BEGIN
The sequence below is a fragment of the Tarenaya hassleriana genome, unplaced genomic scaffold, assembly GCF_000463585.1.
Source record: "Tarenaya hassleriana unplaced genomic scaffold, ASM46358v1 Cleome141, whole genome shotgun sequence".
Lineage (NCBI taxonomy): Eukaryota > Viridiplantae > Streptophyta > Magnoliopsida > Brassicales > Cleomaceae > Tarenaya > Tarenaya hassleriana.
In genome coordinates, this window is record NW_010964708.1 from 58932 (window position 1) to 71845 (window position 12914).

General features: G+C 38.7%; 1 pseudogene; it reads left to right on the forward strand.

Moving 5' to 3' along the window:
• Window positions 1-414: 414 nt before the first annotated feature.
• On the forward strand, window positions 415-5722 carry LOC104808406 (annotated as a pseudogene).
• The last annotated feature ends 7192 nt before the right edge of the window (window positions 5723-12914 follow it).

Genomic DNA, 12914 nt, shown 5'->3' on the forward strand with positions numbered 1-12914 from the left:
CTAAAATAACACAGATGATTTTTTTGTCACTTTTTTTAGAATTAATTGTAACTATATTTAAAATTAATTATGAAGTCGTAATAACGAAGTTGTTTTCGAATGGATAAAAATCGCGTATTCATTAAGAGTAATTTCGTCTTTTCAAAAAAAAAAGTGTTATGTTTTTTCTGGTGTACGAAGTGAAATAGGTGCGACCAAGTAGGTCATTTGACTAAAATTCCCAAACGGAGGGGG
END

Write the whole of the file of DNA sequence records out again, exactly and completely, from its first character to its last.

The sequence below is a fragment of the Tarenaya hassleriana genome, unplaced genomic scaffold, assembly GCF_000463585.1.
Source record: "Tarenaya hassleriana unplaced genomic scaffold, ASM46358v1 Cleome141, whole genome shotgun sequence".
Lineage (NCBI taxonomy): Eukaryota > Viridiplantae > Streptophyta > Magnoliopsida > Brassicales > Cleomaceae > Tarenaya > Tarenaya hassleriana.
In genome coordinates, this window is record NW_010964708.1 from 58932 (window position 1) to 71845 (window position 12914).

General features: G+C 38.7%; 1 pseudogene; it reads left to right on the forward strand.

Moving 5' to 3' along the window:
• Window positions 1-414: 414 nt before the first annotated feature.
• On the forward strand, window positions 415-5722 carry LOC104808406 (annotated as a pseudogene).
• The last annotated feature ends 7192 nt before the right edge of the window (window positions 5723-12914 follow it).

Genomic DNA, 12914 nt, shown 5'->3' on the forward strand with positions numbered 1-12914 from the left:
CTAAAATAACACAGATGATTTTTTTGTCACTTTTTTTAGAATTAATTGTAACTATATTTAAAATTAATTATGAAGTCGTAATAACGAAGTTGTTTTCGAATGGATAAAAATCGCGTATTCATTAAGAGTAATTTCGTCTTTTCAAAAAAAAAAGTGTTATGTTTTTTCTGGTGTACGAAGTGAAATAGGTGCGACCAAGTAGGTCATTTGACTAAAATTCCCAAACGGAGGGGG